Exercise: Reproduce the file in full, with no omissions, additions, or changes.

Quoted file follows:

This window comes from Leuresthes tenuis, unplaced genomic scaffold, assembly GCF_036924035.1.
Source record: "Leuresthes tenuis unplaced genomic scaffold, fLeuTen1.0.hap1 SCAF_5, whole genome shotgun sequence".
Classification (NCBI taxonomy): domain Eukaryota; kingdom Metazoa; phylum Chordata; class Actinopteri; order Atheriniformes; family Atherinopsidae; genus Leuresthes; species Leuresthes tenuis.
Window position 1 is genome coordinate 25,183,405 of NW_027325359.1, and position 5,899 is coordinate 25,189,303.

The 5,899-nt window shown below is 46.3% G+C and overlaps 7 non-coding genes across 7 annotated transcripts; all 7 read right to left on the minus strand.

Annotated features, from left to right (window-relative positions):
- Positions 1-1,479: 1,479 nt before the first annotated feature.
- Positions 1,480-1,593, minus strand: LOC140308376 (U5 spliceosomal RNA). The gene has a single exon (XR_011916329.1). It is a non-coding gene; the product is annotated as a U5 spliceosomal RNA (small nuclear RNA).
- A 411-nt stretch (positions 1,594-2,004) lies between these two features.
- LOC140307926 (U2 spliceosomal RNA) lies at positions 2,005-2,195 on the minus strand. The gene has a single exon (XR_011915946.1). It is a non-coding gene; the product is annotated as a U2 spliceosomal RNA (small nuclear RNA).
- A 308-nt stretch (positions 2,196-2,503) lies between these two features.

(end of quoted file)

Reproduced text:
This window comes from Leuresthes tenuis, unplaced genomic scaffold, assembly GCF_036924035.1.
Source record: "Leuresthes tenuis unplaced genomic scaffold, fLeuTen1.0.hap1 SCAF_5, whole genome shotgun sequence".
Classification (NCBI taxonomy): domain Eukaryota; kingdom Metazoa; phylum Chordata; class Actinopteri; order Atheriniformes; family Atherinopsidae; genus Leuresthes; species Leuresthes tenuis.
Window position 1 is genome coordinate 25,183,405 of NW_027325359.1, and position 5,899 is coordinate 25,189,303.

The 5,899-nt window shown below is 46.3% G+C and overlaps 7 non-coding genes across 7 annotated transcripts; all 7 read right to left on the minus strand.

Annotated features, from left to right (window-relative positions):
- Positions 1-1,479: 1,479 nt before the first annotated feature.
- Positions 1,480-1,593, minus strand: LOC140308376 (U5 spliceosomal RNA). The gene has a single exon (XR_011916329.1). It is a non-coding gene; the product is annotated as a U5 spliceosomal RNA (small nuclear RNA).
- A 411-nt stretch (positions 1,594-2,004) lies between these two features.
- LOC140307926 (U2 spliceosomal RNA) lies at positions 2,005-2,195 on the minus strand. The gene has a single exon (XR_011915946.1). It is a non-coding gene; the product is annotated as a U2 spliceosomal RNA (small nuclear RNA).
- A 308-nt stretch (positions 2,196-2,503) lies between these two features.